Our results show that with aging, the prevalence of anemia increases, in agreement with the trend observed among Korean senior citizens (although those results are much lower and deal only with an urban population) (25). We also found that age is associated with anemia. Seniors over 80 years old are 1.4-fold more likely to have anemia than seniors between 60 and 69 years of age; and seniors between 70 and 79 years of age are 1.5­fold more likely to have anemia than citizens between 60 and 69 years of age. This situation is a cause for concern because anemia is related to the deterioration of physical and cognitive functions in senior citizens. Anemia represents transition to chronic diseases and is a predictor of mortality due to the correlation between the severity of the anemia and the risk of death (11,25).

One in every four men and one in every five women were found to have anemia; our analysis showed a link between the male gender and anemia although the multivariate analysis did not show a significant correlation. These results differ from those reported by Bang et al. (22), who showed that women have higher prevalence of anemia than men do.

The educational level was not associated with anemia despite the influence of knowing about iron-rich foods or foods that promote or inhibit absorption of iron. On the other hand, it is likely that the better purchasing power of retirees and having some kind of health insurance favored the timely attention to and treatment of chronic diseases in the elderly.

One of every ten obese senior citizens was found to have anemia, and one in every three underweight senior citizens have anemia. This finding is similar to the results reported by Samper-Ternent et al. (26), who found that 10% of Mexican senior citizens are obese and have anemia.

On the other hand, we observed a trend for a positive relation between the level of poverty and anemia. It is worrisome that one in every three extremely poor subjects or poor subjects have anemia. This situation may be related to the low purchasing power of poor households in relation to iron-rich foods and supplements such as ferrous sulfate and multimicronutrient supplements. Therefore, it would be useful to broaden the study to specify deficiency etiologies and the presence of iron absorption alterations due to the presence of parasites that are frequent in areas of poverty and extreme poverty.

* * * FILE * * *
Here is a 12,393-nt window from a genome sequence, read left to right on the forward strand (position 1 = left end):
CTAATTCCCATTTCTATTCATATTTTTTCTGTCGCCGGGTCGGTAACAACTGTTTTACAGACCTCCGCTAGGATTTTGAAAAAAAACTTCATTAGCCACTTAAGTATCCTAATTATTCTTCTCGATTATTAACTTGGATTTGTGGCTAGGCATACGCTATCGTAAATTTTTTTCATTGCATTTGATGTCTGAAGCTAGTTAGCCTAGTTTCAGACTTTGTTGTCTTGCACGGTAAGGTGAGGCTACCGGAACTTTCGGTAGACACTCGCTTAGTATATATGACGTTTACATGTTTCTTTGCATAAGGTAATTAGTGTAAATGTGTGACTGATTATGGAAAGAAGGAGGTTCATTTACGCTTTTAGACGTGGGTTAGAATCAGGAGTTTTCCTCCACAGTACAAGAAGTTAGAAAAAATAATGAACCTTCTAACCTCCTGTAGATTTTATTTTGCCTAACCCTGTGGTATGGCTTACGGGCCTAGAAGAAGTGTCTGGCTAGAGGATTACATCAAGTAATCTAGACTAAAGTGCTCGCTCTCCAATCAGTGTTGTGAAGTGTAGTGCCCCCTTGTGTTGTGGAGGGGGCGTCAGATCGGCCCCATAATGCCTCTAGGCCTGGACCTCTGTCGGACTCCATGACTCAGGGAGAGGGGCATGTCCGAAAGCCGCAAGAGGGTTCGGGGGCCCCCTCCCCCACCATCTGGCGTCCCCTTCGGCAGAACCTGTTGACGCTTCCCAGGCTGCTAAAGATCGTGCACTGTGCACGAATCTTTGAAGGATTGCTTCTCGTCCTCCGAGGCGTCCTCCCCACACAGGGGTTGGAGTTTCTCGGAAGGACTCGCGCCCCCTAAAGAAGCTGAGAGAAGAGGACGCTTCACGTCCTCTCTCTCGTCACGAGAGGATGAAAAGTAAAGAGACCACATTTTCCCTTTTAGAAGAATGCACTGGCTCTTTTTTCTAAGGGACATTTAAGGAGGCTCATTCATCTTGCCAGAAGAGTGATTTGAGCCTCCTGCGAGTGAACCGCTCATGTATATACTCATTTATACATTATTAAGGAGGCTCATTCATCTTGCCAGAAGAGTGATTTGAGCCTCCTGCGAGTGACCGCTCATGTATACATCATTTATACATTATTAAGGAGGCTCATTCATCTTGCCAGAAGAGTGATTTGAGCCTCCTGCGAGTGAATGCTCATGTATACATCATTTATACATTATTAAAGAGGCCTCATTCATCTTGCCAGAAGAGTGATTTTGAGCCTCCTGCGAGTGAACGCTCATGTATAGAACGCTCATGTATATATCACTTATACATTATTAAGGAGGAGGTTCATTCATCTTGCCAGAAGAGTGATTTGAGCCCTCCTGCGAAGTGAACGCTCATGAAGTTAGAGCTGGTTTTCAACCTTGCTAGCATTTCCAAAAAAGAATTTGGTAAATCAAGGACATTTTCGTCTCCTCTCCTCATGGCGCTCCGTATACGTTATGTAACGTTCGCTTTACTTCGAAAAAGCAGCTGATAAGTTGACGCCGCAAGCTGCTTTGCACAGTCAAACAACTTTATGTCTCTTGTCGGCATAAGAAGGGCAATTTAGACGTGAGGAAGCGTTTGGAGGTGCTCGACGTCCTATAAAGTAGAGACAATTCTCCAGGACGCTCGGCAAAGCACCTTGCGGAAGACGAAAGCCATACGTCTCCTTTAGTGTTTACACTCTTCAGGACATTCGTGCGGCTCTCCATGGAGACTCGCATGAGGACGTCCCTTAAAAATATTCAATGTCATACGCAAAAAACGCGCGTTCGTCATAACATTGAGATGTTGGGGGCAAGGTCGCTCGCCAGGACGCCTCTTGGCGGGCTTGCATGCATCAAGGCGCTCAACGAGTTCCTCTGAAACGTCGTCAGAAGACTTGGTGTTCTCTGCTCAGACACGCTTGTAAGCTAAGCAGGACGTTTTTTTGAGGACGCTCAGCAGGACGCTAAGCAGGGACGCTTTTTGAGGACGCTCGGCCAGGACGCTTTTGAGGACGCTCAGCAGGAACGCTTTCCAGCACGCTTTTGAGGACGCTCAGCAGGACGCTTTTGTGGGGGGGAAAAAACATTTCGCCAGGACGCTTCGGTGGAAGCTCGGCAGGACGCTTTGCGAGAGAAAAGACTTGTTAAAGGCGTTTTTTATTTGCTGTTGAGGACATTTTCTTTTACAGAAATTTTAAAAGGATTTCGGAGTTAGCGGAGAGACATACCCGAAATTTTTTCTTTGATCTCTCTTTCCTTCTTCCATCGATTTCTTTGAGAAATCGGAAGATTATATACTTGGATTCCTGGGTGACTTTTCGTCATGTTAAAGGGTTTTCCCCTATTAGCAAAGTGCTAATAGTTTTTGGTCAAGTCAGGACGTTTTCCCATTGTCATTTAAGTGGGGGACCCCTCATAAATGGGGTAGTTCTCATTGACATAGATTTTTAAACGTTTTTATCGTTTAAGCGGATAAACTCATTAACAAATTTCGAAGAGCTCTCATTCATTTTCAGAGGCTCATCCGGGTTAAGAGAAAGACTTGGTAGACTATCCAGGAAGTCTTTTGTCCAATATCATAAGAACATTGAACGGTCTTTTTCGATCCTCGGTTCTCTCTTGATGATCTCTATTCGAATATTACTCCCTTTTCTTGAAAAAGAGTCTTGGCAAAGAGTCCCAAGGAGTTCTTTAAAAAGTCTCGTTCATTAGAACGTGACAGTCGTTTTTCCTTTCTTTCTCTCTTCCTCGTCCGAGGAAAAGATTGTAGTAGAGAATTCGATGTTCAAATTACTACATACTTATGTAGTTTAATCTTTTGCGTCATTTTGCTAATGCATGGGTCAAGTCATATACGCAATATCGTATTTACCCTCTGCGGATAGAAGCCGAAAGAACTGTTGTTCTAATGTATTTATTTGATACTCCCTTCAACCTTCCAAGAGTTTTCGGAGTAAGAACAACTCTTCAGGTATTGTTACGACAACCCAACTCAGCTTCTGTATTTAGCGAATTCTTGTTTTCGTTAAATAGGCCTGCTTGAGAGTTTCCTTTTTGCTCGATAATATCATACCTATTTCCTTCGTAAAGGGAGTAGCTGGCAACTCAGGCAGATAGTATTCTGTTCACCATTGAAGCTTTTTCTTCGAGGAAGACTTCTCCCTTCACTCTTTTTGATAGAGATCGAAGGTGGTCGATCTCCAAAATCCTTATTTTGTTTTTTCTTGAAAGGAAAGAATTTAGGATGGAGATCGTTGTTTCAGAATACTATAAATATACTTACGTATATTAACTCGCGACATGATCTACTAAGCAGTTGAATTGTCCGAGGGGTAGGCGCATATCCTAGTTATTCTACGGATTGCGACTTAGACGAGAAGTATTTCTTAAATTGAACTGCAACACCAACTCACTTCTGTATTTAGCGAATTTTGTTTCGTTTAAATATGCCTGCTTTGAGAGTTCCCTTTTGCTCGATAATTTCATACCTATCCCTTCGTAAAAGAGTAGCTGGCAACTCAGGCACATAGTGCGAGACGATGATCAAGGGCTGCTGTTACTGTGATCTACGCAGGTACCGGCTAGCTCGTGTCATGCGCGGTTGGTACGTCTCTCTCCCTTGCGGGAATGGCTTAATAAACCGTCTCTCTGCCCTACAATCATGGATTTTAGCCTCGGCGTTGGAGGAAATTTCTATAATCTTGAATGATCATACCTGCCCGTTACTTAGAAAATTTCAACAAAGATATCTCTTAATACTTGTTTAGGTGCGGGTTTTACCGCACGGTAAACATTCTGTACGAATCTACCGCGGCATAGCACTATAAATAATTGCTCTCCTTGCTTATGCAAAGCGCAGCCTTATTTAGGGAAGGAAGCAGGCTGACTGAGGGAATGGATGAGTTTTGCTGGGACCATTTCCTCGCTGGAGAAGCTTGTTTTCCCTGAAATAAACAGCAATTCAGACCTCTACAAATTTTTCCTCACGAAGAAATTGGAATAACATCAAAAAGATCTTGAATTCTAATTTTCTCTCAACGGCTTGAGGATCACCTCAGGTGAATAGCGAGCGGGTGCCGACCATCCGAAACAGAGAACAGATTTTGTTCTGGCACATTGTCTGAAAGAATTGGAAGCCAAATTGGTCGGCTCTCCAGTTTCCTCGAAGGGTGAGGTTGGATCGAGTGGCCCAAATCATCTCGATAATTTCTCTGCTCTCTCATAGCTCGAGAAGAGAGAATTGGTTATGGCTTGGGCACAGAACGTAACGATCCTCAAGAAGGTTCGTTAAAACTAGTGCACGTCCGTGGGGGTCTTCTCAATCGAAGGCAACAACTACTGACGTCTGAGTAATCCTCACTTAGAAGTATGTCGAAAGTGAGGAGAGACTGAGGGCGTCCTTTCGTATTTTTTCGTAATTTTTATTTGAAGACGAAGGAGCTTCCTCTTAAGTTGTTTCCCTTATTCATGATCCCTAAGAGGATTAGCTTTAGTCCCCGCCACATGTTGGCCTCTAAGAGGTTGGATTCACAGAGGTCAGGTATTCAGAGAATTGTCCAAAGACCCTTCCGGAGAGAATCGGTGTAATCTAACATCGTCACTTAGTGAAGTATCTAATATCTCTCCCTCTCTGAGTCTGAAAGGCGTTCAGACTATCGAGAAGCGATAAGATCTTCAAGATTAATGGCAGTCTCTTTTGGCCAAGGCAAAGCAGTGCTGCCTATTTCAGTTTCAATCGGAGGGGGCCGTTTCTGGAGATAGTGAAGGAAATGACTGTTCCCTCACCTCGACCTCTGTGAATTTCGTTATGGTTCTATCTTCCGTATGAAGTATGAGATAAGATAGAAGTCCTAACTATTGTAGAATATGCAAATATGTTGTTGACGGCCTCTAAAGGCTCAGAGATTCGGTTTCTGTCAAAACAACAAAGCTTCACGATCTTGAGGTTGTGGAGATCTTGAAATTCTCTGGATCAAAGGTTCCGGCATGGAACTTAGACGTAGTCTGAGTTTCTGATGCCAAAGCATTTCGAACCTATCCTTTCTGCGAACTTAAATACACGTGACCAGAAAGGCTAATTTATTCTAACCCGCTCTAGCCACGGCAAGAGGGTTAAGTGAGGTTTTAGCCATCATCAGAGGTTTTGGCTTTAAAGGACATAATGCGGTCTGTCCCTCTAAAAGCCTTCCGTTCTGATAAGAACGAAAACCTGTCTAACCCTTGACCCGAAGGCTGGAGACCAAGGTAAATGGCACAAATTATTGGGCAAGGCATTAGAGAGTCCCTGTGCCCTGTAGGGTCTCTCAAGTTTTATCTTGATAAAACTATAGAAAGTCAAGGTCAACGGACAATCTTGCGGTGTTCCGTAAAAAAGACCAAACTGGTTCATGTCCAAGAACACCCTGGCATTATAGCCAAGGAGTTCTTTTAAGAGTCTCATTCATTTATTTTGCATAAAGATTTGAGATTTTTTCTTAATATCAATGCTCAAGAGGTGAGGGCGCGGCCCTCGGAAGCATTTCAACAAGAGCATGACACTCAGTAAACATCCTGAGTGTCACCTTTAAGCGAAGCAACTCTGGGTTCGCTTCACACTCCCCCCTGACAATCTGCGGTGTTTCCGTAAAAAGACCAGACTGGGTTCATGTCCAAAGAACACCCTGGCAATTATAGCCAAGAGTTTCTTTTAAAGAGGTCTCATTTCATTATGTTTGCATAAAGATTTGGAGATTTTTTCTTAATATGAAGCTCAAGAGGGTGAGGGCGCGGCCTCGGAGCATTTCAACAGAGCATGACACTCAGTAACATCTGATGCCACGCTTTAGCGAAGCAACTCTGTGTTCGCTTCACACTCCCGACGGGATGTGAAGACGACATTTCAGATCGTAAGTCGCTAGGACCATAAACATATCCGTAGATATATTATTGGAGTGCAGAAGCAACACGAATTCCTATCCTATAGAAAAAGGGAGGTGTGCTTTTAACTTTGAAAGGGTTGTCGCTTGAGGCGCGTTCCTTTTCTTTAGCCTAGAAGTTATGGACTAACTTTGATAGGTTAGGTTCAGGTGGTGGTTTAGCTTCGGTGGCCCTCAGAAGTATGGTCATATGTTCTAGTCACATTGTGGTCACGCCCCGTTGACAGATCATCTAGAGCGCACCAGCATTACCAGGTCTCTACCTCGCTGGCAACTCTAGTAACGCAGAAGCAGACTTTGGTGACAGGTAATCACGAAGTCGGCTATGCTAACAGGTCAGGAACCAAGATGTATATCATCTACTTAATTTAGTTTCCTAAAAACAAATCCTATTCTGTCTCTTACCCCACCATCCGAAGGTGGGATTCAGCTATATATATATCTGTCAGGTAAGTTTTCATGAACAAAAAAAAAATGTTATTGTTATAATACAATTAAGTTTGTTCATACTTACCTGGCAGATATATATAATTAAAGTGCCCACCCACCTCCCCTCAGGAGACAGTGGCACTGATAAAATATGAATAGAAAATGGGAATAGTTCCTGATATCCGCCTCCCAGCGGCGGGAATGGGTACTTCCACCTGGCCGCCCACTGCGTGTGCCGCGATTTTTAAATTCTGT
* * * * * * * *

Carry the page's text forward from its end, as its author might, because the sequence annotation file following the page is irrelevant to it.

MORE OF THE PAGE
The regions with the highest prevalence of anemia are those still considered extremely poor (17). In this regard, it is known that economic status is a social determinant of health. Therefore, in this sense, it could also cause the poor intake of iron-rich foods, lower the access to health care, and result in possible abandonment of senior citizens. On the other hand, regions with the lowest national prevalence of anemia are characterized by mining, ranching, and agriculture as the main economic activities. It is possible that this situation contributes to improved availability of food and access to and consumption of iron-rich foods.

One of limitations of this study is that it was conducted nationally in Peruvian homes; therefore, our results may underestimate the real prevalence of anemia because they do not reflect the medical condition of hospitalized senior citizens. Nevertheless, taking into account the size and representativeness of the sample, we can say that this study can provide approximation of the prevalence of anemia among elderly Peruvians. On the other hand, the study does not specify the underlying disease or the type of anemia. According to Reyes (4) the most common type of anemia among Peruvian senior citizens is anemia due to a chronic disease, followed by the megaloblastic type and then the iron deficiency type.

In conclusion, a quarter of senior citizens have anemia, most of whom are illiterate, come from rural areas, and are poor or extremely poor. There is a positive relation with age. Older age and being underweight are associated with anemia among elderly Peruvians. We suggest that health authorities provide iron supplements or multivitamins to senior citizens, especially to those in rural areas, poor elderly, and abandoned elderly. Similarly, we recommend specialized treatment in the case of malnourished (underweight or overweight) seniors with anemia because of the increased risk of mortality. We also suggest broadening the coverage of the Comprehensive Health Insurance (Spanish: Seguro Integral de Salud [SIS]) to all senior citizens in order to improve access to health care as well as the implementation of shelters, especially for seniors in rural or poor areas or seniors who may be abandoned; the goal is to improve quality of life in this vulnerable group.

Acknowledgments: we would like to thank the technical supervision, biochemistry, and anthropometry team of the INS’ Executive Directorate of Food and Nutritional Supervision.

Author Contributions: CTM participated in the conception of the study, data processing, analysis, writing, and approval of the final draft. JSA, DAD, PLEO, and TJL contributed to the writing and approved the final draft.

Sources of Funding: this study was funded by the National Institute of Health and conducted within the framework of the agreement signed between the National Institute of Statistics and Information and the National Institute of Health.

Conflicts of Interest: the authors declare that there are no conflicts of interest.



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Correspondence: Carolina Tarqui-Mamani

Address: Calle Tizón y Bueno 276; Lima 11, Peru

E-mail: carobtm@gmail.com


Received: 9-12-2014

Approved: 4/22/2015